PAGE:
If you’ve visited Sheffield Park recently, you’ll have noted Q class No. 30541 is back in the Works. This is to complete some minor work to the vacuum brake system and brake adjusters that we didn’t get time to do before the loco was required for our Branch Line Gala. Most of the work is now complete, and the locomotive is being reassembled.
Alongside No. 30541 in the Works, BR Standard Class 4 tank No. 80151 is on the cusp of being out-shopped. Now fully painted and lined, the final boiler fittings such as the main steam manifold assembly and smokebox pipework are complete, and the locomotive passed part one of its boiler exam at the end of May. Over the course of June the last details will be completed and part two of the boiler exam undertaken, with a view to out-shopping and entry into traffic at the end of June. This addition will be a significant boost to the locomotive fleet and provide the Railway with a much-needed economical engine and the Locomotive Department with a much-needed spare engine.
You might think we can then sit back, enjoy a cup of tea, and take breath for a moment? As soon as the Q class and No. 80151 have left the Works, the S15 will enter for a piston and valve exam (P&V), as well as some maintenance work, having completed around 15,000 miles since the last P&V. The O1 will then enter the Works for a P&V exam and attention to some minor matters.
Next in the overhaul queue is No. 34059 "Sir Archibald Sinclair", and work has been progressing in the background on measuring the 2,000-plus boiler stays holes, ordering the stays, taps, and reamers, and discussing with suppliers the specification for the flue and smoke tubes. The first batch of stays has arrived, and they are sitting on the shelf ready to go! The chassis also will enter the Works over the summer so we can review the axle boxes, pistons, and valves, as well as other mechanical items, so the locomotive is in the best condition when it returns to traffic.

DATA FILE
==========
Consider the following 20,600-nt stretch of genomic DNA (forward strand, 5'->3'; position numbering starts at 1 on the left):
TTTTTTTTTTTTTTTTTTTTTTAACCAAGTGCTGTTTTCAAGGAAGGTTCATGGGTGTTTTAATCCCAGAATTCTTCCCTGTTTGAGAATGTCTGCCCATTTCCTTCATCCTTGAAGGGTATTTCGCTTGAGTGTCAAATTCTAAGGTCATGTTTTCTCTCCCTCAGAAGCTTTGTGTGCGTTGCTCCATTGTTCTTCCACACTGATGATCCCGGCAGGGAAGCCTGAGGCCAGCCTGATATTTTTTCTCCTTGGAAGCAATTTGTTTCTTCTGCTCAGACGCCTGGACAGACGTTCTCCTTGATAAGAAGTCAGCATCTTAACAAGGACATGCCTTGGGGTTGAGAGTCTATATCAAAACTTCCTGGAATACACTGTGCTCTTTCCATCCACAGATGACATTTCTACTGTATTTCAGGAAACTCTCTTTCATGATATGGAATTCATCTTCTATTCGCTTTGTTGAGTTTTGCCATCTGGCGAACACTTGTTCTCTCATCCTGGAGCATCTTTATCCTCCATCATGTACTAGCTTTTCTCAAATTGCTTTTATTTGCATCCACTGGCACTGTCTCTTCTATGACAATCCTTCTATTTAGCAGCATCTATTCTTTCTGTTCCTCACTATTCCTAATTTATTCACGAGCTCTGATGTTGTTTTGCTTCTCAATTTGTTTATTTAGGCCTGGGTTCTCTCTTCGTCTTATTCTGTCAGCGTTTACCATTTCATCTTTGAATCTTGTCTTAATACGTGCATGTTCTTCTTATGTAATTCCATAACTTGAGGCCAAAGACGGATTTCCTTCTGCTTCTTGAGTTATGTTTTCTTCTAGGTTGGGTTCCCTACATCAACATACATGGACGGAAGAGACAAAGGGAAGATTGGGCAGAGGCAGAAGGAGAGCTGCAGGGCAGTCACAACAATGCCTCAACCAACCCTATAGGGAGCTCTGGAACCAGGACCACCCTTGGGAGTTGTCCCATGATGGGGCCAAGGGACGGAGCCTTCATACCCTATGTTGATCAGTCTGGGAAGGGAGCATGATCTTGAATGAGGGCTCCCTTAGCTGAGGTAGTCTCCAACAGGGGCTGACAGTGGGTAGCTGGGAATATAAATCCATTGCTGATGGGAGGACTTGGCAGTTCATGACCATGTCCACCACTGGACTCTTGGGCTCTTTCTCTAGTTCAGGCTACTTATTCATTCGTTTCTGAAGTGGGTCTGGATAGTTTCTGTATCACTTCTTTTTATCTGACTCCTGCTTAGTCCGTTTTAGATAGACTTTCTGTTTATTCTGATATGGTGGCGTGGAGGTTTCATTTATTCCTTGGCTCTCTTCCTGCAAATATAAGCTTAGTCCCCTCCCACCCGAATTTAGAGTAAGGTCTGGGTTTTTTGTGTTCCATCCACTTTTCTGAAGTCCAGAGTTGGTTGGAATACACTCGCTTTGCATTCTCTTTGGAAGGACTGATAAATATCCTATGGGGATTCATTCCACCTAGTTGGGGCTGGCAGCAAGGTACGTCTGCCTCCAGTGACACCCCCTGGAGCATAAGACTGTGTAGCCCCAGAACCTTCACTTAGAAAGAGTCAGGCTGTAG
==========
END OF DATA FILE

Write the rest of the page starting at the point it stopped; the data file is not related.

Having had a very successful Branch Line Gala, our attention has now turned to our Giants of Steam event in October, and I’m very pleased to announce we have BR Standard Class 7 No. 70000 "Britannia" and LMS Princess Coronation class 4-6-2 Pacific No. 6233 "Duchess of Sutherland" as our visiting guest locomotives. These two "giants" will run alongside our own locomotives on the 11-13 October, and I’m grateful to the Royal Scot & Locomotive General Trust and the Princess Royal Class Locomotive Trust for the loan of their locomotives.
Having finished on a high, I hope to see you at the Railway over the summer; otherwise I will definitely see you at our Giants of Steam event in October! Remember, book early to avoid disappointment!
By Chris Hunford, Locomotive Director
Looks like 80151 has been out on test this week, so hopefully not too long before it is out on traffic.
Relaunch into traffic of 80151 looks like it will be Saturday 27 July
Presumably on the “B” service, i.e. 10:45 / 1:15 / 4:00 departures from Sheffield Park; one hour later from East Grinstead.
The loco faces south.
Taking this from the Atlantic thread ...
I wondered about this, so thought I'd look at the locos in traffic in 2014, 2018 and think what might be in traffic in 2023.
In 2014, ignoring gala visitors, the fleet was:
Large: 847, 1638, 5643,
Medium: 263, 473, 592, L150
Small: 178, 323, 3, 55
Of those, 5643 and L150 were hired in to cover a loco shortage; and 3 and 55 collectively ran only a hundred miles (55 was restricted to light duties). So realistically, the "home" fleet was two large locos, three medium, two small; with a requirement to hire in external motive power.